Page:Popular Science Monthly Volume 26.djvu/864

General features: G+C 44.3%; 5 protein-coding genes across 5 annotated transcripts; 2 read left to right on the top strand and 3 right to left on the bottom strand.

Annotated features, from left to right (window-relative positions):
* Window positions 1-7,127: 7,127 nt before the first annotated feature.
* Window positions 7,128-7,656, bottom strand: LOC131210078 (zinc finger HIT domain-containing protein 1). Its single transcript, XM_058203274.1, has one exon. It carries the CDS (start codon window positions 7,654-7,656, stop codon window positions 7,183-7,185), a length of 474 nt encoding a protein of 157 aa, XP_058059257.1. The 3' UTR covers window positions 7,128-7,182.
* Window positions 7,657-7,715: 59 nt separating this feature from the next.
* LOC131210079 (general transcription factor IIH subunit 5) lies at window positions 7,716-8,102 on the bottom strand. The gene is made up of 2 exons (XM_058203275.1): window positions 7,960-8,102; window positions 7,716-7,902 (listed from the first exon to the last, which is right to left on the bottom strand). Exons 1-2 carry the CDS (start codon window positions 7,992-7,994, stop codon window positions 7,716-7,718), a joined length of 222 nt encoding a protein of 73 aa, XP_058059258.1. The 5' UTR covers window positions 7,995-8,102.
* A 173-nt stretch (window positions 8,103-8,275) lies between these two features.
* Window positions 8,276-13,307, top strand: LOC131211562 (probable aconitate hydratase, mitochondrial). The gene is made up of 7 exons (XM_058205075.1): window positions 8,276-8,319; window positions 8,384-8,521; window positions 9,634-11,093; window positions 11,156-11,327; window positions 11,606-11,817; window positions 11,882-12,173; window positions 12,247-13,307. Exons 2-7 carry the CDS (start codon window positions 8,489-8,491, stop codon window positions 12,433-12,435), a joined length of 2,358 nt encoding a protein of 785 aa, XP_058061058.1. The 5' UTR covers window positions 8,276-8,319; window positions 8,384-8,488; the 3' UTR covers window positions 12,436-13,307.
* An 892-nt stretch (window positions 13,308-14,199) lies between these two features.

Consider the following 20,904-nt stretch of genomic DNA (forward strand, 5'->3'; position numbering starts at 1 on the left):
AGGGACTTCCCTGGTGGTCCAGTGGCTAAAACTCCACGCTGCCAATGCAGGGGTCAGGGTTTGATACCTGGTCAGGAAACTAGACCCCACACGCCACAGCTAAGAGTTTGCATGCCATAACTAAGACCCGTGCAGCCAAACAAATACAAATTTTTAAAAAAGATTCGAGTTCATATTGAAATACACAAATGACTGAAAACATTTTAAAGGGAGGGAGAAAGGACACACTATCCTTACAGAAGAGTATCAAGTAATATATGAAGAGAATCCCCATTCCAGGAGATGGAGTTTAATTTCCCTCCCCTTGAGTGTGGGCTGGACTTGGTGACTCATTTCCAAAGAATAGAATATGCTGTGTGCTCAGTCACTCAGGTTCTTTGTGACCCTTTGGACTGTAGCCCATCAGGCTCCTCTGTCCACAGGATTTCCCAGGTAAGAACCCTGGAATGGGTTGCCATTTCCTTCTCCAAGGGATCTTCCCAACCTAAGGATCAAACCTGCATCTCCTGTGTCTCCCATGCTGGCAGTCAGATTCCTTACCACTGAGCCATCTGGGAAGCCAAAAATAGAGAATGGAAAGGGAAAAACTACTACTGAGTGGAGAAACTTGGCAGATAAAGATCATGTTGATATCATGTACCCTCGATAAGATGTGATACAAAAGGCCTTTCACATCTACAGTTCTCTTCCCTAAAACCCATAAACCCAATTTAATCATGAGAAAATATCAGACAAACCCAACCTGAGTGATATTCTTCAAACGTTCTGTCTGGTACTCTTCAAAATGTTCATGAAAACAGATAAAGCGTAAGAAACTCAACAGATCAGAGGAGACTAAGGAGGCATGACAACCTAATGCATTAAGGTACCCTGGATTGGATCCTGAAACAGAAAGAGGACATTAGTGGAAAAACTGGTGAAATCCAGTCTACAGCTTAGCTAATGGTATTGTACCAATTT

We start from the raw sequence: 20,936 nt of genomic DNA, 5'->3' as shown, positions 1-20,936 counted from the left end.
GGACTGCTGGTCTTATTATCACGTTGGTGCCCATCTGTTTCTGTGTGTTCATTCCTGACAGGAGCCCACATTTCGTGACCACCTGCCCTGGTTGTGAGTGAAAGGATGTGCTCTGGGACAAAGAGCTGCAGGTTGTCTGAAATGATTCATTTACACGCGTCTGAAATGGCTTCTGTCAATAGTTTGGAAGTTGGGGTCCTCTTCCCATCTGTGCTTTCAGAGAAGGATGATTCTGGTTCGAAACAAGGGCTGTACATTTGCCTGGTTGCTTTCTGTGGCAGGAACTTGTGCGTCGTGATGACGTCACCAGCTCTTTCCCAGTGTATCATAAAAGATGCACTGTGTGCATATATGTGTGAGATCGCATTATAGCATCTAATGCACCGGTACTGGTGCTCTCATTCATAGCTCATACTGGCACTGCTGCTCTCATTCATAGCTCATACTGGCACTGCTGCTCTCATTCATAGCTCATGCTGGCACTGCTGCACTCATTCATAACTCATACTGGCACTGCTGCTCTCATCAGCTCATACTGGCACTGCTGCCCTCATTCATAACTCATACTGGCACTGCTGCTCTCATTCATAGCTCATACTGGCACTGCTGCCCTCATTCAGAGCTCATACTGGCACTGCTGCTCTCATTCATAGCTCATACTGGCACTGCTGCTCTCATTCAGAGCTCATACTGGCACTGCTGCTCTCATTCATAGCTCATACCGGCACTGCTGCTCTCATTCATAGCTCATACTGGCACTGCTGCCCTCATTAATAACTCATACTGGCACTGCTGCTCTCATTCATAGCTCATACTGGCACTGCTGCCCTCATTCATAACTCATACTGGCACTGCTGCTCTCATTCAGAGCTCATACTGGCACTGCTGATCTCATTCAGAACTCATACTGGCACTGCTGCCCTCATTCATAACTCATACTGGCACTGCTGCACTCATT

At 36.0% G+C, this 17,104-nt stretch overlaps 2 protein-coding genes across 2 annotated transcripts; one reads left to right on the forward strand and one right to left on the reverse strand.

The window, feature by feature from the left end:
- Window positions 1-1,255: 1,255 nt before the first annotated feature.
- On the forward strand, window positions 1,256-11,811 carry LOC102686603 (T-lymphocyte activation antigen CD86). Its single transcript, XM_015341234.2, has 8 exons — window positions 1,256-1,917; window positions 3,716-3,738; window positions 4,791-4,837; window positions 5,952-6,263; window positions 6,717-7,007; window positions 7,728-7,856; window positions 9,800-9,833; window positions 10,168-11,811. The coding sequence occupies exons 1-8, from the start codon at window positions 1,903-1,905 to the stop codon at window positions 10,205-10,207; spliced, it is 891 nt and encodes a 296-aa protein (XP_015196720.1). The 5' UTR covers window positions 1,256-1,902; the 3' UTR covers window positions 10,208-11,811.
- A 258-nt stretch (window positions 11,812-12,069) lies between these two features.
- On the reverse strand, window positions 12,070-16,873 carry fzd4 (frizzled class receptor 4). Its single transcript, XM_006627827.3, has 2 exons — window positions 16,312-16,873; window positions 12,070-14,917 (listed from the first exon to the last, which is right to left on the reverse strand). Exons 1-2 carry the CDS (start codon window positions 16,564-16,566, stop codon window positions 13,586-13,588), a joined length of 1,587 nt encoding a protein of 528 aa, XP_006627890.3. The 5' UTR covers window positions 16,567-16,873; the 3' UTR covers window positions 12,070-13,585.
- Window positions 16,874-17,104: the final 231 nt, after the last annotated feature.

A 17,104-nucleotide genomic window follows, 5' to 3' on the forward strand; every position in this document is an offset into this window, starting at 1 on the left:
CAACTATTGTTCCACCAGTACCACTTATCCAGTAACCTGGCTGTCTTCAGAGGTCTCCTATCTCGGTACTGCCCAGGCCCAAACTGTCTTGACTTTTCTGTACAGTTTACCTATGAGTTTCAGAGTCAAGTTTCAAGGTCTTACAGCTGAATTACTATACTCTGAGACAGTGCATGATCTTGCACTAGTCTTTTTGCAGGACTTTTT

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holder has great difficulty in realizing that the country was not created for him to govern and regulate; that he is a servant of the public is not in all bis thoughts. Thay say that when men are virtually irremovable, save for gross misconduct, they generally become sluggish in the performance of their duties, and that in the higher officials this sluggishness becomes rank obstruction. They point to such an institution as the English post-office, which, during the régime of Rowland Hill, a man who was forced on it from without, exhibited a great degree of life end energy, but which, under his successors, shows the bureaucratic spirit in perfection, and is becoming as noted for its dullness and lethargy as once it was for intelligence and the spirit of progress. They say: Carry out the examination system consistently, apply it, as is done in England, to all branches and grades of the public service, and "we shall in due time have here, not a flexible and self-adapting governmental machine such as we need, and as, to some extent, we have at present, but a vast and comprehensive mandarinism existing apart from, and (with the most benevolent purposes no doubt) presiding over our national life. They point to the intolerable airs which the official classes give themselves in most European countries—airs implying a definitely established superiority on the part of messieurs the functionaries over the citizens with whom they come into contact. They add that, however great an evil office-seeking may be to-day, it is after all confined to a small percentage of the people, those who, by reason of the political services rendered by themselves or their friends, conceive themselves entitled to some consideration in the distribution of patronage; whereas if commissioners and examiners are employed to perambulate the country, advertising the public service more or less in every city, town, and hamlet, the number of those whose minds will be more or less unsettled by the thought of perchance obtaining a government situation will be vastly greater. In such terrible colors is the Charybdis of bureaucracy painted by men who, for their own part, have no dread of the Scylla of the spoils system. Well, the picture they draw is not very unlike the reality. We have as yet in this republic but a partial measure of so-called civil-service reform; but, if the time should ever come that the English system should be adopted in its entirety, there can be no question that, in the course of half a generation, we should have among us an official class such as we do not wish to see—men to whom the traditions and usages of their several departments would be of much greater moment and weight than the requirements of the public, or than the dictates of practical common sense. The public business would not be done on business principles, but on "departmental" principles—something very different. And, just as the governmental machine grew in size and complexity, would it more and more begin to constitute, in the eyes of those operating it, an end in itself. To master the technique, so to speak, of a department would take some years of application; and nothing would be easier than for the permanent officers to persuade political heads, who might wish to introduce reforms, that the machine was working as well as could be expected, and that to try and make it work otherwise than it was doing would throw everything into confusion. Of course, it would seem like great temerity on the part of a man of no experience to combat the views of a most respectable and apparently intelligent gentleman, who had perhaps grown gray in the performance of his departmental duties; and thus many an enterprise of pith and moment would turn its course awry, and lose the name of action, as the Prince of Denmark once thoughtfully observed. It would not,